North Korea urges Panama to release weapons ship
North Korea has urged Panama to release without delay its ship and crew, seized after weapons were found on board.
In its first comments on the case, the North Korean foreign ministry said the cargo of "ageing" Cuban arms was being sent for repairs and would be returned under a legitimate contract.
Panama earlier said the arms - hidden under a sugar cargo - were undeclared.
It also asked the UN to investigate whether there had been a breach of sanctions against North Korea.
The UN sanctions prohibit the supply of arms to Pyongyang in the dispute over its controversial nuclear programme.Crew charges
"This cargo is nothing but ageing weapons which are to be sent back to Cuba after overhauling them according to a legitimate contract," the North's foreign ministry was quoted as saying by the state-run Central News Agency.
"The Panamanian authorities should take a step to let the apprehended crewmen and ship leave without delay," it added.
Cuba earlier admitted being behind the stash of weapons found on board the ship. It said they were obsolete Soviet-era arms from Cuba headed for repair in North Korea.
Meanwhile, the 35 crew members would be charged with crimes against Panama's internal security, local officials said.
The Chong Chon Gang ship was seized by Panama last week after "undeclared military cargo" was found.
Chong Chon Gang's route
- Departs from Nakhodka in Russian far east (200km east of North Korean border)
- Arrives at Pacific side of Panama Canal
- Leaves the Panama Canal on the Caribbean side heading for Havana, but disappears from satellite tracking
- Arrives back at Panamanian port of Manzanillo; later searched for contraband. Weapons uncovered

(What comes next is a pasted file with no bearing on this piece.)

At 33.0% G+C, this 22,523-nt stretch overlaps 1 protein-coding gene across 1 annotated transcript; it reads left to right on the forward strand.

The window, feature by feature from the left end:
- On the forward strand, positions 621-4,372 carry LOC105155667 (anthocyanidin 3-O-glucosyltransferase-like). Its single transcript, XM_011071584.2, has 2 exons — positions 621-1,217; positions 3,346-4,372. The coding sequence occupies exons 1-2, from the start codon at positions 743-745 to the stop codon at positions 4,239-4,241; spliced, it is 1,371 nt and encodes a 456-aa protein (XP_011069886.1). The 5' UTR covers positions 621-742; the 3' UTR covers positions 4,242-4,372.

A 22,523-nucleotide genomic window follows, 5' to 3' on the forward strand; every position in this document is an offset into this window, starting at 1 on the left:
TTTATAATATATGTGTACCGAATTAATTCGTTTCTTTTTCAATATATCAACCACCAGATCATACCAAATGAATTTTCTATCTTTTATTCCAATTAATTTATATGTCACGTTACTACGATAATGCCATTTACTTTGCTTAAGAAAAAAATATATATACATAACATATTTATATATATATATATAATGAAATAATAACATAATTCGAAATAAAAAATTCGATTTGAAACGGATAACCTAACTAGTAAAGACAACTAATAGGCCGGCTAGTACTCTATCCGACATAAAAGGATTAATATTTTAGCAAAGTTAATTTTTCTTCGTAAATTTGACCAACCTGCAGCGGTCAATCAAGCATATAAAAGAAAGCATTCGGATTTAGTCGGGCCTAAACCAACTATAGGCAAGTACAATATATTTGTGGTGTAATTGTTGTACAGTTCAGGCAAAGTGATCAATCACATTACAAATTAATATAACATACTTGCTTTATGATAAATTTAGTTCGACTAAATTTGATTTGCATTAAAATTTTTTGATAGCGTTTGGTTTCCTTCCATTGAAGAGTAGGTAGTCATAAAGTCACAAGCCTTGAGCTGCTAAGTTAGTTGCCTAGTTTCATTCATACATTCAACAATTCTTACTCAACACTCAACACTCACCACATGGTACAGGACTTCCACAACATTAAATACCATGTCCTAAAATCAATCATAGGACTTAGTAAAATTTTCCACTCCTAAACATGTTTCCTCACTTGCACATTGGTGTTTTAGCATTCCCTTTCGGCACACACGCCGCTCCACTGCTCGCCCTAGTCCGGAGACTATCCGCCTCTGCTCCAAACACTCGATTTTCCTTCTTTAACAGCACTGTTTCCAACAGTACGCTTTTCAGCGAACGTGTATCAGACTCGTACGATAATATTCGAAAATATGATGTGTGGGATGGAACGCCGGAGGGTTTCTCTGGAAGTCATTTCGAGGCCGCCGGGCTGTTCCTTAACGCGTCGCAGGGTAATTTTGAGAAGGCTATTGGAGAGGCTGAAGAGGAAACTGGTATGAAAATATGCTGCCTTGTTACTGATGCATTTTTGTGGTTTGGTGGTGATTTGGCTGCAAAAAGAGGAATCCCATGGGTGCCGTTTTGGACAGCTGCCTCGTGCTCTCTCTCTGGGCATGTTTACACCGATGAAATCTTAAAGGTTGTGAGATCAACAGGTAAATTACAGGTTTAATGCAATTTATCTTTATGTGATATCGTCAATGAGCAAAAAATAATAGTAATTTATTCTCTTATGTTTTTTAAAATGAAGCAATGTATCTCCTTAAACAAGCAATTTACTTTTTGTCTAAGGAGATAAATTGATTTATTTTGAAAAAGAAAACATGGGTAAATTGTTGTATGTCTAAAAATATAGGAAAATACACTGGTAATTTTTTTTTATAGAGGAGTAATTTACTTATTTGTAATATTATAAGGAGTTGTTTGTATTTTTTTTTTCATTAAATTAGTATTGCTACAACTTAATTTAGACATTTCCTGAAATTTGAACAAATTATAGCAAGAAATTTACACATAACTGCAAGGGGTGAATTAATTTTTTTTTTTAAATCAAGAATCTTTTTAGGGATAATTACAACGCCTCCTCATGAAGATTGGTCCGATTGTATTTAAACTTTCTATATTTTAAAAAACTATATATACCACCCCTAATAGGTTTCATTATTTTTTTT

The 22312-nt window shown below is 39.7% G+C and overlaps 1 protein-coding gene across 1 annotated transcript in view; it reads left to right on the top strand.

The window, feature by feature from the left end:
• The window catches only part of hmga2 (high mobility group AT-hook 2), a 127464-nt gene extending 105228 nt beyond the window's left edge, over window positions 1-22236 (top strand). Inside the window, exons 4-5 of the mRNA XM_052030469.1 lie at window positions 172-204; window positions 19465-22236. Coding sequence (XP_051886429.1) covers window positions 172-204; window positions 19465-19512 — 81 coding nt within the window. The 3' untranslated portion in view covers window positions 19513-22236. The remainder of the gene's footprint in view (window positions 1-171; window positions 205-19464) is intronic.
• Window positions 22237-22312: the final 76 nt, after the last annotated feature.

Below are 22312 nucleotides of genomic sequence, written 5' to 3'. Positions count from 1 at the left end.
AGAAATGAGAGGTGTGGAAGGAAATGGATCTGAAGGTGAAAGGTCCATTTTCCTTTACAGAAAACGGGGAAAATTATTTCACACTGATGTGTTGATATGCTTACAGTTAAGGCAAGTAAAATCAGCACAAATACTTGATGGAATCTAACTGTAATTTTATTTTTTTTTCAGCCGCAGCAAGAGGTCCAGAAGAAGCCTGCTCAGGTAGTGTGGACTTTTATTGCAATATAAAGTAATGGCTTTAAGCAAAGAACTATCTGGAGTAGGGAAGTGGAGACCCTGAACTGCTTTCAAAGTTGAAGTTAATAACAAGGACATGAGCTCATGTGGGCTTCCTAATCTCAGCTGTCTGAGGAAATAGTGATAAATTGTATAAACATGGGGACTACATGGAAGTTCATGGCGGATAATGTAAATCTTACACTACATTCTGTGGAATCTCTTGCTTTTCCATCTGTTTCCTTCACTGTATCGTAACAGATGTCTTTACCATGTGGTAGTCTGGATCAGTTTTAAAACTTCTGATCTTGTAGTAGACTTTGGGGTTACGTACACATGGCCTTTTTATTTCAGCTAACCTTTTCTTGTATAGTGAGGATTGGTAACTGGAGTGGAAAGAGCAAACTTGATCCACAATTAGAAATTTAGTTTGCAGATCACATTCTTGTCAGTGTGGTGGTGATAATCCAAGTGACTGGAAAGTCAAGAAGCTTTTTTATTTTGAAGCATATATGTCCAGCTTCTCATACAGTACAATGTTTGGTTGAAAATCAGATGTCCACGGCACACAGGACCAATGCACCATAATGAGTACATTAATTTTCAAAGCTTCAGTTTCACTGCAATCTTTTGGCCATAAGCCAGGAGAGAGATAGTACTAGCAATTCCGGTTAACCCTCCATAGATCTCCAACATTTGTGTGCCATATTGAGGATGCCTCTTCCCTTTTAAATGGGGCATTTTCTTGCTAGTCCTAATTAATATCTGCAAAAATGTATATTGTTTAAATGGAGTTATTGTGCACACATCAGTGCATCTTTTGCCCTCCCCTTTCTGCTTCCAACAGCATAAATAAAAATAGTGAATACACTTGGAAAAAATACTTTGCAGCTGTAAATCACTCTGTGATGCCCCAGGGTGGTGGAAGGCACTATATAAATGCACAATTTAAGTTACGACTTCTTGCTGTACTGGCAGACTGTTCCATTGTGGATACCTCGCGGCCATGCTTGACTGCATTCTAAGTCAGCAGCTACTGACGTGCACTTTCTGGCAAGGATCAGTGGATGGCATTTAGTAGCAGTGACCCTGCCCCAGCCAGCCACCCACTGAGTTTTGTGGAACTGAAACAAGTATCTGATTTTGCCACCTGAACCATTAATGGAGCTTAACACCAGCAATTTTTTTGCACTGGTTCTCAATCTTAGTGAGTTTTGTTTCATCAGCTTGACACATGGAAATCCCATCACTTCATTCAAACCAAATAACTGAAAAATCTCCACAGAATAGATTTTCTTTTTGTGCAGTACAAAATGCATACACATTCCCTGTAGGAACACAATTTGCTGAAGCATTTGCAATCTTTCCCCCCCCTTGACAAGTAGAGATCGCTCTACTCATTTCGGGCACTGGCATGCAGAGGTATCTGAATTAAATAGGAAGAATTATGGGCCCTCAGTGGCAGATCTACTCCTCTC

Panamanian officials said the crew had failed to respond to communication attempts.
They said they had suspected the ship could be carrying illegal goods, initially thought to be drugs.'Two more containers'
On Wednesday, Panama's Security Minister Jose Raul Mulino said officials had discovered "two more containers" with suspected arms, in addition to the two already confiscated.
He said Panama had asked the UN for advice on how to proceed in the case of the vessel being caught smuggling arms from Cuba through the canal.
Mr Mulino added that he expected Panama to hand over the ship and its contents to the UN.
The Cuban foreign ministry said in an earlier statement that the vessel was carrying 240 tonnes of "obsolete" defensive weapons - two anti-aircraft missile complexes, nine missiles in parts and spares, two MiG-21bis fighter planes and 15 MiG engines.
It said they were all made in the mid-20th Century and were to be repaired and returned to Cuba. The ship's main cargo was 10,000 tonnes of sugar.
Havana reaffirmed its commitment to "peace, disarmament, including nuclear disarmament, and respect for international law".
The vessel left Russia's far east on 12 April and travelled across the Pacific Ocean before entering the canal at the start of June, with Cuba as its stated destination.
It was stopped near Manzanillo on the Atlantic side of the canal last week, but Panama only released details of the find on Tuesday.
The vessel disappeared from satellite tracking systems after it left the Caribbean side of the canal, resurfacing on 11 July.
Experts say this may indicate that the crew switched off the system which automatically communicates details of their location.
Panamanian President Ricardo Martinelli posted on his Twitter account an image of a large green object inside a cargo container, saying it contained suspected "sophisticated missile equipment".
He added that even if the military cargo was found to be "obsolete", it was still "illicit" to carry it through Panamanian territory without prior notification.